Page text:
Of course, punk rock has shifted since the Dead Kennedys released "California Über Alles" in 1987 (an attack on California governor Jerry Brown) and Minor Threat were charging through songs about racism in the '80s. But throughout the '90s and '00s there have remained political punk bands who seek to address current political and social issues through their music--and sometimes their actions. Several contemporary punk bands like Anti-Flag, Rise Against and Against Me! have spent time signed to major labels, recalling exactly what Biafra was referring to in 1997, but as much as they preach and talk, you have to ask: Why don't you just run for office?
JUSTIN SANE, frontman of ANTI-FLAG--who has been extremely active politically in recent years by taking actions on many of the issues they discuss in their music--explained that for someone who confronts the government as an artist, it can be difficult to be taken seriously by that very same government and its people later. "In all honesty, I believe that I would make a good member of government," Sane says. "I believe in certain principles, and I would stick my neck out to defend them--something we see very seldom in politics. But I wouldn't have a chance if I ran for office. I am in a band called Anti-Flag. We have turned the American flag upside down as a symbol of distress and protest. Whoever I ran against would use that as a weapon against me and all I'd end up discussing with people on the campaign trail is that issue. Sadly, the state of our political culture has digressed to a place where the actual issues mean nothing and name-calling and smokescreens mean everything."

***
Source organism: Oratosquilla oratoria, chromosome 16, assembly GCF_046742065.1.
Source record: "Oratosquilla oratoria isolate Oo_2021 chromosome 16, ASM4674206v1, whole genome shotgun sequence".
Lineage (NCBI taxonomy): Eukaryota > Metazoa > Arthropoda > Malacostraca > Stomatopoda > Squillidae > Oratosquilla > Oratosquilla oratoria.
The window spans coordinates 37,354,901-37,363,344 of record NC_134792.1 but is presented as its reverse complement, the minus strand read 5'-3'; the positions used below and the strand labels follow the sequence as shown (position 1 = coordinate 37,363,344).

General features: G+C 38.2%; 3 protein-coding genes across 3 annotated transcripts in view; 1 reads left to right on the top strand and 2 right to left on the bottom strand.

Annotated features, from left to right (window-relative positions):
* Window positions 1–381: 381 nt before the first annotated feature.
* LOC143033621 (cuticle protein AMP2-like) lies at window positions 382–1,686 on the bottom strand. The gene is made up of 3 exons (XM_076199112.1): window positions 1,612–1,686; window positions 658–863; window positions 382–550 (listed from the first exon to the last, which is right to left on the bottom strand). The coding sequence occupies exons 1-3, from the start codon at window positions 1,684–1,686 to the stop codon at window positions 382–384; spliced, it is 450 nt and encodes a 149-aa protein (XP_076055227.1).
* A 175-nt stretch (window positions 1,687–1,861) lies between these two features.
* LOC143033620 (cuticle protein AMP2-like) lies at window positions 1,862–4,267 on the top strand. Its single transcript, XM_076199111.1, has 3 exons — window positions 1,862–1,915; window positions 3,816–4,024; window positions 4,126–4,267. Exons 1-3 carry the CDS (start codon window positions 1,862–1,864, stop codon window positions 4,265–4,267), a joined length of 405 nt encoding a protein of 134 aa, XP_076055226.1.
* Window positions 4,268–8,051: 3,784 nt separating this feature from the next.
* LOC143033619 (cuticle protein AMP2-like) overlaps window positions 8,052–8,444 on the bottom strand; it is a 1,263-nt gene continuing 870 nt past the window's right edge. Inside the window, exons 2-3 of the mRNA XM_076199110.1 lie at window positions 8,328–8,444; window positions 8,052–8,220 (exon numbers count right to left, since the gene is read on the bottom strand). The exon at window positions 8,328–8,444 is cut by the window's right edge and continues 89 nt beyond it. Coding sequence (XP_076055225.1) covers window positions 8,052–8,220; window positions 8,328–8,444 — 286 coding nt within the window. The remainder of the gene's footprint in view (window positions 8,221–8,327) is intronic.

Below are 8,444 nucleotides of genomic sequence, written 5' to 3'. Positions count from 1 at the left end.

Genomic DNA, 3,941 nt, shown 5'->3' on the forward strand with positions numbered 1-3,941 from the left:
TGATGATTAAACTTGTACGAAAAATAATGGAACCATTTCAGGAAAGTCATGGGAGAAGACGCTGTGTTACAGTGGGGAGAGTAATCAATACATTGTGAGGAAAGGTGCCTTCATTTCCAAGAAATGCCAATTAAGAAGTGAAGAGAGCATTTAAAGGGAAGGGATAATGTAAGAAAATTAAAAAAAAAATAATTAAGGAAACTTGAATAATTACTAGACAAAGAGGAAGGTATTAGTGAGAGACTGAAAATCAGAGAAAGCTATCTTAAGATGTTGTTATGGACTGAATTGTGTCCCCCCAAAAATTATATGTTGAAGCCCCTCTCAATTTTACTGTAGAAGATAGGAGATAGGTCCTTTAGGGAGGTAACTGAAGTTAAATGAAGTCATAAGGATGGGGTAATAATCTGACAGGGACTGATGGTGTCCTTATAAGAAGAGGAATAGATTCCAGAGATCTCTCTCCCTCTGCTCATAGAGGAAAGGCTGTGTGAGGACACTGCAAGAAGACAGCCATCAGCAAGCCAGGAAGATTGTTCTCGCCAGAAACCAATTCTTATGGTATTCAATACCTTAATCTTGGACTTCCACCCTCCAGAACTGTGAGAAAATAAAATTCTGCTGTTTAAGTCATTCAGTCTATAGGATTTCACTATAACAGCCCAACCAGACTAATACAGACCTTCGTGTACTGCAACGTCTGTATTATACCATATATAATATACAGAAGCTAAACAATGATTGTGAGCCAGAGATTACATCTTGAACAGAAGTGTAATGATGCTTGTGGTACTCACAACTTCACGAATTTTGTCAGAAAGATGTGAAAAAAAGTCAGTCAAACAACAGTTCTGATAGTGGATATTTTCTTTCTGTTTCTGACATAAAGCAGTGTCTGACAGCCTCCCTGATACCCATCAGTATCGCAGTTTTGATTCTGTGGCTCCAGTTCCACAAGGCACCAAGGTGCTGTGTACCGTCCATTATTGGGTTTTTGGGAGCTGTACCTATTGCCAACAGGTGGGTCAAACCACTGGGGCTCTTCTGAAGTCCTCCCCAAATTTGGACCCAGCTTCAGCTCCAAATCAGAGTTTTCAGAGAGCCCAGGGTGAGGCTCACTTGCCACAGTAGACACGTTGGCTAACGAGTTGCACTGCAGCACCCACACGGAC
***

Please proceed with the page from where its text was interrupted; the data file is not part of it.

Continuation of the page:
Justin Sane of Anti-Flag
Musicians running for office hasn't just been something that's occurred in American politics. Peter Garrett of Australian band Midnight Oil was elected to the Australian House of Representatives in 2004 and is currently appointed as Minister for Environment Protection, Heritage and the Arts; and as Sane points out, reggae legend Bob Marley had a profound impact of Jamaican politics. One of the most famous examples, though, is JOE KEITHLEY, frontman for Canadian punk band D.O.A., who has run for office three times in his hometown of Burnaby, British Columbia, located outside Vancouver. Although Keithley has never been elected, he's come close and feels he's made a difference in the community, particularly in environmental issues. He found that being a well-known musician helped because people were familiar with him, not necessarily because they liked D.O.A.'s music. Ultimately, though, music has won out over politics--at least when it comes to Keithley's career path. "I still run into people and they say, 'Hey, there's our future mayor.' Or, 'Hey, I voted for you in 1996,'" he says. "There was a point when everyone thought I would run for mayor and I think after a try or two I'd have a pretty decent shot at it if I did it right. I talked to a friend of mine who's the former mayor, and he said, 'Every night I go home with a headache and drink a bottle of wine.' So I took his advice and decided not to run again. But never say never."